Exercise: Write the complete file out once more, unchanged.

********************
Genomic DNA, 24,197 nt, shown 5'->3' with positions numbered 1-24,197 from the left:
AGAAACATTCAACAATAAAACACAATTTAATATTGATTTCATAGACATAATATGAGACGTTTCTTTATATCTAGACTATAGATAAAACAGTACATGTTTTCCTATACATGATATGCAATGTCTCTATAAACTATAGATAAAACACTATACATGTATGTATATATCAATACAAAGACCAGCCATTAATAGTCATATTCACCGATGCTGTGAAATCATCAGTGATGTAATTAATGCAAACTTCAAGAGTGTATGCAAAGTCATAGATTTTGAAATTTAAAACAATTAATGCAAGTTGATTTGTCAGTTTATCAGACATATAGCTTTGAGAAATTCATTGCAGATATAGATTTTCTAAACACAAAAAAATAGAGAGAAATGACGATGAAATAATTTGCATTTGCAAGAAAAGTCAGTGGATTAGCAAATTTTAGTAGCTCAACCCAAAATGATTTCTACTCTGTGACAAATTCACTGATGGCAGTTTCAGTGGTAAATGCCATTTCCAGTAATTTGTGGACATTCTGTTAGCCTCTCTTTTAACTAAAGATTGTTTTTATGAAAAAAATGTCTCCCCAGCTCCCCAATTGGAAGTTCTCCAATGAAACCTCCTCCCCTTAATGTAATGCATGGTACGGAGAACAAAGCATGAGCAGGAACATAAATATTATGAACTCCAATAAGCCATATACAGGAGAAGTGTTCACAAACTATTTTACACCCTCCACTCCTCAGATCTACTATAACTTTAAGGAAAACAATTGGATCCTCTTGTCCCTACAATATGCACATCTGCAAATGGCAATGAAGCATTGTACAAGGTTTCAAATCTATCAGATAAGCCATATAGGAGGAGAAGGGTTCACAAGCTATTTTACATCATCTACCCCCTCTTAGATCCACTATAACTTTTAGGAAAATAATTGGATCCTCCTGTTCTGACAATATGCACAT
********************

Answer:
Genomic DNA, 24,197 nt, shown 5'->3' with positions numbered 1-24,197 from the left:
AGAAACATTCAACAATAAAACACAATTTAATATTGATTTCATAGACATAATATGAGACGTTTCTTTATATCTAGACTATAGATAAAACAGTACATGTTTTCCTATACATGATATGCAATGTCTCTATAAACTATAGATAAAACACTATACATGTATGTATATATCAATACAAAGACCAGCCATTAATAGTCATATTCACCGATGCTGTGAAATCATCAGTGATGTAATTAATGCAAACTTCAAGAGTGTATGCAAAGTCATAGATTTTGAAATTTAAAACAATTAATGCAAGTTGATTTGTCAGTTTATCAGACATATAGCTTTGAGAAATTCATTGCAGATATAGATTTTCTAAACACAAAAAAATAGAGAGAAATGACGATGAAATAATTTGCATTTGCAAGAAAAGTCAGTGGATTAGCAAATTTTAGTAGCTCAACCCAAAATGATTTCTACTCTGTGACAAATTCACTGATGGCAGTTTCAGTGGTAAATGCCATTTCCAGTAATTTGTGGACATTCTGTTAGCCTCTCTTTTAACTAAAGATTGTTTTTATGAAAAAAATGTCTCCCCAGCTCCCCAATTGGAAGTTCTCCAATGAAACCTCCTCCCCTTAATGTAATGCATGGTACGGAGAACAAAGCATGAGCAGGAACATAAATATTATGAACTCCAATAAGCCATATACAGGAGAAGTGTTCACAAACTATTTTACACCCTCCACTCCTCAGATCTACTATAACTTTAAGGAAAACAATTGGATCCTCTTGTCCCTACAATATGCACATCTGCAAATGGCAATGAAGCATTGTACAAGGTTTCAAATCTATCAGATAAGCCATATAGGAGGAGAAGGGTTCACAAGCTATTTTACATCATCTACCCCCTCTTAGATCCACTATAACTTTTAGGAAAATAATTGGATCCTCCTGTTCTGACAATATGCACAT